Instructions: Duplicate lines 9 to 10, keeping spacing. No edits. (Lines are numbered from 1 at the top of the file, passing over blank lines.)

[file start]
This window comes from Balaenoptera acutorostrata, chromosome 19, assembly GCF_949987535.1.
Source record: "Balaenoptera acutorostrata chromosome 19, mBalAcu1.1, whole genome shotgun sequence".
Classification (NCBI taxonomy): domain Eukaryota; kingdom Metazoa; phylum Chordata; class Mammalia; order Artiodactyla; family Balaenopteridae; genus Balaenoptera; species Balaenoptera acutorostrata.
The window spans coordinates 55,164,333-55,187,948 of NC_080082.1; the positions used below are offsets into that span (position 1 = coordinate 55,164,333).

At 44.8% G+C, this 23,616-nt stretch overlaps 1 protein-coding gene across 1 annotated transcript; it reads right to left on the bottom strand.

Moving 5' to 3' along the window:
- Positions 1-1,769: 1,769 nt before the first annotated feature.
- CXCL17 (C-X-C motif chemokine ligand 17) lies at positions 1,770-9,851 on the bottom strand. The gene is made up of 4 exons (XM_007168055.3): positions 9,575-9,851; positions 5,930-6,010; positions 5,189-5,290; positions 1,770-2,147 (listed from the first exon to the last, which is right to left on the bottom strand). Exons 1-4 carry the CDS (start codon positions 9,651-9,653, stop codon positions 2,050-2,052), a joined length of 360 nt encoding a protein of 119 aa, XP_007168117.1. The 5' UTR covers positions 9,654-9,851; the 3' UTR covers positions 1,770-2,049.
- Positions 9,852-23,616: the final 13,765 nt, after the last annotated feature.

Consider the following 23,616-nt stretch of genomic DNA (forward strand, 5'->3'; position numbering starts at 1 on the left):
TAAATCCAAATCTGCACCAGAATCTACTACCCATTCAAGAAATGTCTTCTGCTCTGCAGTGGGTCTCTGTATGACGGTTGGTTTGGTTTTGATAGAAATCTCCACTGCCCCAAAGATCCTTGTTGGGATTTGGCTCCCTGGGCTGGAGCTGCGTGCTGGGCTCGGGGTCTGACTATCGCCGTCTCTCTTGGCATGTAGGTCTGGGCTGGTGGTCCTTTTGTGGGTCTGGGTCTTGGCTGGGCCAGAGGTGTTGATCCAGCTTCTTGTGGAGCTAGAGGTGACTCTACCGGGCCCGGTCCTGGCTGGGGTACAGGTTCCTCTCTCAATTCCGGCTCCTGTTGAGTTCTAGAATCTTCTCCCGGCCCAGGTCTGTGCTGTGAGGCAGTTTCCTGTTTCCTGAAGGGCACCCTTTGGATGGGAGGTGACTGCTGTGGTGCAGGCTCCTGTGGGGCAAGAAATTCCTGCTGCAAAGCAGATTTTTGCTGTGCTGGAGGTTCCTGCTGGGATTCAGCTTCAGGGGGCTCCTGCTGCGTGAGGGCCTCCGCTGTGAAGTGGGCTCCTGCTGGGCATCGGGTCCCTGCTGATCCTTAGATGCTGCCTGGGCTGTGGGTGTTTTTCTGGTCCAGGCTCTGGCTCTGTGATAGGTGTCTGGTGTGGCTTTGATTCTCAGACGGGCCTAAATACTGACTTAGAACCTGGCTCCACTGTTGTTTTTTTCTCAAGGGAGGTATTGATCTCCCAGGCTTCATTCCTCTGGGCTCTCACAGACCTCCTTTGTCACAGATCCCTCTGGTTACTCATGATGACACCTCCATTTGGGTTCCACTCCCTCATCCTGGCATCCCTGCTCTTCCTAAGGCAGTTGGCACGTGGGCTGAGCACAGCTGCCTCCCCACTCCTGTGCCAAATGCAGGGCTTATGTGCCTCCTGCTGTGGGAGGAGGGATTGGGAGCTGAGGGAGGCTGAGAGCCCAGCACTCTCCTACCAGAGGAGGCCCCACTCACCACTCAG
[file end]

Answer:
- Positions 9,852-23,616: the final 13,765 nt, after the last annotated feature.

Consider the following 23,616-nt stretch of genomic DNA (forward strand, 5'->3'; position numbering starts at 1 on the left):